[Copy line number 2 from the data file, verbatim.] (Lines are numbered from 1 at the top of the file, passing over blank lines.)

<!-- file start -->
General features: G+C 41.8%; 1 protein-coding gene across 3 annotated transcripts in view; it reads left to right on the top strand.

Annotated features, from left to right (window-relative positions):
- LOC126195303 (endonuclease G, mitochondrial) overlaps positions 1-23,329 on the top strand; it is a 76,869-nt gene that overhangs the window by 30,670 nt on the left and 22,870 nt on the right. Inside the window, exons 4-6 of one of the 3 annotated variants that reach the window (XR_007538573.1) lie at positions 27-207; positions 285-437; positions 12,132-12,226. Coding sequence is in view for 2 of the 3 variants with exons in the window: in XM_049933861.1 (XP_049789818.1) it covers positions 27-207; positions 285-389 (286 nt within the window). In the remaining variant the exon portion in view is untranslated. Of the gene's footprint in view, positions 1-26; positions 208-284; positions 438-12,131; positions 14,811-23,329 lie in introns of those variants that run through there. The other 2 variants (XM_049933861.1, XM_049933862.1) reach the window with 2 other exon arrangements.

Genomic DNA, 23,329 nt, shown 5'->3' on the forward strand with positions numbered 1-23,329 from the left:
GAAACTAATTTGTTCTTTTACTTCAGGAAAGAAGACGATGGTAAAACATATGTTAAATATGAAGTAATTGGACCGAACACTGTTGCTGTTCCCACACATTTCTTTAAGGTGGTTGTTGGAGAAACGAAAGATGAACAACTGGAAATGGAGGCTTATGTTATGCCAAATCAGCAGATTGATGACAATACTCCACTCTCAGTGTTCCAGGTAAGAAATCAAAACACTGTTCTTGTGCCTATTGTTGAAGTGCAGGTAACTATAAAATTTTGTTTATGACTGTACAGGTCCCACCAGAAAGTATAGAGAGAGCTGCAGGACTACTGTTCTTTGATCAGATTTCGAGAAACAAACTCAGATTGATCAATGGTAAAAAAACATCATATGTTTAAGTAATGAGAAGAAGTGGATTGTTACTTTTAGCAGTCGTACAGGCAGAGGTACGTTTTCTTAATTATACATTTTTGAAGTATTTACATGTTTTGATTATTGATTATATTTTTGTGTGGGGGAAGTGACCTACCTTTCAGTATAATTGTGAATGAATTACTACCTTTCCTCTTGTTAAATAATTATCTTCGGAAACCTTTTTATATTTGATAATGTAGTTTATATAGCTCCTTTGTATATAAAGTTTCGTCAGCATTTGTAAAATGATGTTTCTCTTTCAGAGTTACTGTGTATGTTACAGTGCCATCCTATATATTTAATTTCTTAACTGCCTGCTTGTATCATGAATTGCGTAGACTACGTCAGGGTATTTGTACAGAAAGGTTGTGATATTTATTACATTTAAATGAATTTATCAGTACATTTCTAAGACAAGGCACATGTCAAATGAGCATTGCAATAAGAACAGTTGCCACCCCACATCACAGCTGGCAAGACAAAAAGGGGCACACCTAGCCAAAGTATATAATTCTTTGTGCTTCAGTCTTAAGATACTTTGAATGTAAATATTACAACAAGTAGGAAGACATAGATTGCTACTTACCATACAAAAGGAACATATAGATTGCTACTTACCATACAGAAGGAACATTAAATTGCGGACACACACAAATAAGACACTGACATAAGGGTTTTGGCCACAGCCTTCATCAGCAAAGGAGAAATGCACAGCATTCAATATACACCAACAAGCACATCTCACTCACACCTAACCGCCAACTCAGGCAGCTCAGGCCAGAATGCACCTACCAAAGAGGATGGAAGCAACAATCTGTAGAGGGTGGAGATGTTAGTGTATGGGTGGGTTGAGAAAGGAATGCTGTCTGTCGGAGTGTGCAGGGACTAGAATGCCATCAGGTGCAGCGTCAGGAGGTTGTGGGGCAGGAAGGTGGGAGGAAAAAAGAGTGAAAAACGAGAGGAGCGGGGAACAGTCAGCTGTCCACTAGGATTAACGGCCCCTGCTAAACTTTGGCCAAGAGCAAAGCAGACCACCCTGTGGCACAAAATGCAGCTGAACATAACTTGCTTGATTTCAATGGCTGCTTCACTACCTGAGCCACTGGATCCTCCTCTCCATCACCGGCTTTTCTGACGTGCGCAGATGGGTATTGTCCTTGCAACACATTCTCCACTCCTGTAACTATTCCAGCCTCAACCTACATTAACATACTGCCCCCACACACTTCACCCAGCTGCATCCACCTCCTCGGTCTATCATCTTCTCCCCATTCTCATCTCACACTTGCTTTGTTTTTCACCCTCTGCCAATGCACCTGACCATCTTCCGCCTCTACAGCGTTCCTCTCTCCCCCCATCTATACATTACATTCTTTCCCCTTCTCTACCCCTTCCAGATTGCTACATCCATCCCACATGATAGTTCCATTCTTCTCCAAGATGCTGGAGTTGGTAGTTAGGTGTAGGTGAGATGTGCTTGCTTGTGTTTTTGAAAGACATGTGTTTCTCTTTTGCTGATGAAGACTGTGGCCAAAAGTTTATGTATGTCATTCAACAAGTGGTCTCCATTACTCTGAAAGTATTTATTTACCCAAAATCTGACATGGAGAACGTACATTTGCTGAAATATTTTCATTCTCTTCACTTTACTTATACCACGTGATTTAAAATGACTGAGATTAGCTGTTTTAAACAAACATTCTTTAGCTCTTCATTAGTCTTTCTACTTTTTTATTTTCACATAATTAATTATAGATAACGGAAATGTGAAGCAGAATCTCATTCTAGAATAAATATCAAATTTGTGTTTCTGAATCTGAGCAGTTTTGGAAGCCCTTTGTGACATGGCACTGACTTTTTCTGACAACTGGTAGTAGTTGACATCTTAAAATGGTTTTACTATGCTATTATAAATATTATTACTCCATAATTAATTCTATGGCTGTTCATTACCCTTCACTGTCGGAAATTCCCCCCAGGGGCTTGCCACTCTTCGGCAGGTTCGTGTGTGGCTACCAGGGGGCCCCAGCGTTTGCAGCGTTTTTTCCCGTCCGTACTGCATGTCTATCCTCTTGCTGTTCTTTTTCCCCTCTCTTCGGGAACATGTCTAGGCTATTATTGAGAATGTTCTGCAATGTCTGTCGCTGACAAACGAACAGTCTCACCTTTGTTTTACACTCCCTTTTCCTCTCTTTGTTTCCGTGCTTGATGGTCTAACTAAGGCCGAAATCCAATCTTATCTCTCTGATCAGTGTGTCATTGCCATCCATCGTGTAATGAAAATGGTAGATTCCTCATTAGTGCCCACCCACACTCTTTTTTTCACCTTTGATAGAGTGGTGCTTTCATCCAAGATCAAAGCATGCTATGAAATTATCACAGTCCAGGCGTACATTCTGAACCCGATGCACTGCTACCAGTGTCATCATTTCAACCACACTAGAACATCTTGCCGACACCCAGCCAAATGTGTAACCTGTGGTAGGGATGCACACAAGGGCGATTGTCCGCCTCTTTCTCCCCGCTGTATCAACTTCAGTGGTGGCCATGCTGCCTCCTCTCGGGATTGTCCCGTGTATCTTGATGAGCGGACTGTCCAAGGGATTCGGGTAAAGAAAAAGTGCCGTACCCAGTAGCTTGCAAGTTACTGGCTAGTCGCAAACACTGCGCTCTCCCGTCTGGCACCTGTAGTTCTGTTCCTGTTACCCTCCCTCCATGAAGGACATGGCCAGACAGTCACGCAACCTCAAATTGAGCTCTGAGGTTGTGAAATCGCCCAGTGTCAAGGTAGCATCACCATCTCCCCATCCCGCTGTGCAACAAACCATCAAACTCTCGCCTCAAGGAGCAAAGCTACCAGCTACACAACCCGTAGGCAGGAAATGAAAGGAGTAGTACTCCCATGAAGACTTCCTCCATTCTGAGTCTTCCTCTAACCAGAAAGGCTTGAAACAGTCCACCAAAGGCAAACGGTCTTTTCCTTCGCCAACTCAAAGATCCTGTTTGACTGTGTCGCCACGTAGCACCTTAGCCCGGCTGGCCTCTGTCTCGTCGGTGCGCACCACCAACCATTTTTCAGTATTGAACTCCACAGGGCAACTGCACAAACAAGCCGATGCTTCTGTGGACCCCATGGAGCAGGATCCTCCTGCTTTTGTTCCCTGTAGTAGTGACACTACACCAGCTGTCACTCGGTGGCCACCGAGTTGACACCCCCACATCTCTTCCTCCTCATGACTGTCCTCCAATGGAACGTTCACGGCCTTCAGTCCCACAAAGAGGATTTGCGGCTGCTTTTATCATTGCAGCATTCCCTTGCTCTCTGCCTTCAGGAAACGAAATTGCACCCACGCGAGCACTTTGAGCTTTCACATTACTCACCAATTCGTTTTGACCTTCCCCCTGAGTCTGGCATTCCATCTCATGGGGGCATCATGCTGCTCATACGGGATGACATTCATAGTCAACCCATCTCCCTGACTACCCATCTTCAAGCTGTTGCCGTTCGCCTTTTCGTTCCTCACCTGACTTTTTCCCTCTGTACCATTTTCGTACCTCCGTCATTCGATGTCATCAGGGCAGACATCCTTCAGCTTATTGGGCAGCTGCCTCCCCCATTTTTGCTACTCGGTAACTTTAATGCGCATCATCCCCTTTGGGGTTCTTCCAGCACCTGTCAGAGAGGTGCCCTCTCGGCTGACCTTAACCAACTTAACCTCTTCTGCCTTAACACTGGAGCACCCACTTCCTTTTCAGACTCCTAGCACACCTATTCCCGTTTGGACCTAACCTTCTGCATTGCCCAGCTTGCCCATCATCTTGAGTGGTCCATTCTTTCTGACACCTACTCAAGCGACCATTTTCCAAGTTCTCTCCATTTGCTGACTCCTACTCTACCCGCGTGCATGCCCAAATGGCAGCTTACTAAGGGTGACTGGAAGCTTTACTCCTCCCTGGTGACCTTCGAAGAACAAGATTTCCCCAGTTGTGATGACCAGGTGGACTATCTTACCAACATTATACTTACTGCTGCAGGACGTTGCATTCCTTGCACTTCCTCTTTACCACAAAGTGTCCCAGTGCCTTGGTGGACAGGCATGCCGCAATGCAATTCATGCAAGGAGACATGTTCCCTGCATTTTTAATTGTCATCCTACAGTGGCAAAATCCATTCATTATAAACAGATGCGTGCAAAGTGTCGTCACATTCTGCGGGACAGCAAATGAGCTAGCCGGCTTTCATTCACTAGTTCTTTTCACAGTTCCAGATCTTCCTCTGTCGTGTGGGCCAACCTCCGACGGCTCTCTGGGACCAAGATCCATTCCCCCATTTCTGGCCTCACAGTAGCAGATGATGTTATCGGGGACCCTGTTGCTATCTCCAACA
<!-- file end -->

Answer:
Annotated features, from left to right (window-relative positions):